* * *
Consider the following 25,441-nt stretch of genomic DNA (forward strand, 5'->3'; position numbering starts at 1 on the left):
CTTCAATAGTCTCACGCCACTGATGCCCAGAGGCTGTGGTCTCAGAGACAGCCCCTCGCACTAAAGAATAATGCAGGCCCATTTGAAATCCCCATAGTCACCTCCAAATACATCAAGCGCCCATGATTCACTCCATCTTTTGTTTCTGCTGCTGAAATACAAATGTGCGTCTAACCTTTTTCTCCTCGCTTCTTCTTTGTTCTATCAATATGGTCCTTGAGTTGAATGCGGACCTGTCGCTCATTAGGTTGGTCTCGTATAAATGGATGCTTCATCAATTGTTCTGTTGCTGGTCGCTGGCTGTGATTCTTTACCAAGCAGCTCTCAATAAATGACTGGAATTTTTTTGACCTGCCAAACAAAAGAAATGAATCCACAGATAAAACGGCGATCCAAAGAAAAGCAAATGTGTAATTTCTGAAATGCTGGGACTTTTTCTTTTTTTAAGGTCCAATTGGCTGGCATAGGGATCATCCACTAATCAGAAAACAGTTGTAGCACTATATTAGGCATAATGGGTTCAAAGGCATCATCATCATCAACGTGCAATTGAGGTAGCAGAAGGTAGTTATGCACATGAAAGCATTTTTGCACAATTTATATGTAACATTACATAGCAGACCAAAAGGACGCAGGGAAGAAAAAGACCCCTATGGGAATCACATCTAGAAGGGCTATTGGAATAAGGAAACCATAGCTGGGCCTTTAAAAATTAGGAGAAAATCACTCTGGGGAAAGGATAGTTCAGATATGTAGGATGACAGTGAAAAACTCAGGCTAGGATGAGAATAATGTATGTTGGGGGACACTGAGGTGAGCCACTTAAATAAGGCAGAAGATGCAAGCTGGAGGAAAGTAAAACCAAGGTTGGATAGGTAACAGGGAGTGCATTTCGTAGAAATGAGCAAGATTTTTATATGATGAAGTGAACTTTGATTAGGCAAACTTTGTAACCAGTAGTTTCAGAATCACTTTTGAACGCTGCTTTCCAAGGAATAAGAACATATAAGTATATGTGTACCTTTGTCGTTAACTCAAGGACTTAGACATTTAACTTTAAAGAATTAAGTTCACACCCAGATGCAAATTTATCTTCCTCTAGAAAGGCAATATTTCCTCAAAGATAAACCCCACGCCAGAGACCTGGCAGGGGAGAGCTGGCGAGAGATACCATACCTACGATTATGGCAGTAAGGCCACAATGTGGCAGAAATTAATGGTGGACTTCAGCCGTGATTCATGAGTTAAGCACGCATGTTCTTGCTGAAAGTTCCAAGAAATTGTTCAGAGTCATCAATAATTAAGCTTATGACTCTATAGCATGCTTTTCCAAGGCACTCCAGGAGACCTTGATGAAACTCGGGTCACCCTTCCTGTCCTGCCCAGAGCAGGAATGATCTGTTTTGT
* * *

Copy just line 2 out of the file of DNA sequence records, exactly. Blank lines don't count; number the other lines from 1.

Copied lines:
CTTCAATAGTCTCACGCCACTGATGCCCAGAGGCTGTGGTCTCAGAGACAGCCCCTCGCACTAAAGAATAATGCAGGCCCATTTGAAATCCCCATAGTCACCTCCAAATACATCAAGCGCCCATGATTCACTCCATCTTTTGTTTCTGCTGCTGAAATACAAATGTGCGTCTAACCTTTTTCTCCTCGCTTCTTCTTTGTTCTATCAATATGGTCCTTGAGTTGAATGCGGACCTGTCGCTCATTAGGTTGGTCTCGTATAAATGGATGCTTCATCAATTGTTCTGTTGCTGGTCGCTGGCTGTGATTCTTTACCAAGCAGCTCTCAATAAATGACTGGAATTTTTTTGACCTGCCAAACAAAAGAAATGAATCCACAGATAAAACGGCGATCCAAAGAAAAGCAAATGTGTAATTTCTGAAATGCTGGGACTTTTTCTTTTTTTAAGGTCCAATTGGCTGGCATAGGGATCATCCACTAATCAGAAAACAGTTGTAGCACTATATTAGGCATAATGGGTTCAAAGGCATCATCATCATCAACGTGCAATTGAGGTAGCAGAAGGTAGTTATGCACATGAAAGCATTTTTGCACAATTTATATGTAACATTACATAGCAGACCAAAAGGACGCAGGGAAGAAAAAGACCCCTATGGGAATCACATCTAGAAGGGCTATTGGAATAAGGAAACCATAGCTGGGCCTTTAAAAATTAGGAGAAAATCACTCTGGGGAAAGGATAGTTCAGATATGTAGGATGACAGTGAAAAACTCAGGCTAGGATGAGAATAATGTATGTTGGGGGACACTGAGGTGAGCCACTTAAATAAGGCAGAAGATGCAAGCTGGAGGAAAGTAAAACCAAGGTTGGATAGGTAACAGGGAGTGCATTTCGTAGAAATGAGCAAGATTTTTATATGATGAAGTGAACTTTGATTAGGCAAACTTTGTAACCAGTAGTTTCAGAATCACTTTTGAACGCTGCTTTCCAAGGAATAAGAACATATAAGTATATGTGTACCTTTGTCGTTAACTCAAGGACTTAGACATTTAACTTTAAAGAATTAAGTTCACACCCAGATGCAAATTTATCTTCCTCTAGAAAGGCAATATTTCCTCAAAGATAAACCCCACGCCAGAGACCTGGCAGGGGAGAGCTGGCGAGAGATACCATACCTACGATTATGGCAGTAAGGCCACAATGTGGCAGAAATTAATGGTGGACTTCAGCCGTGATTCATGAGTTAAGCACGCATGTTCTTGCTGAAAGTTCCAAGAAATTGTTCAGAGTCATCAATAATTAAGCTTATGACTCTATAGCATGCTTTTCCAAGGCACTCCAGGAGACCTTGATGAAACTCGGGTCACCCTTCCTGTCCTGCCCAGAGCAGGAATGATCTGTTTTGT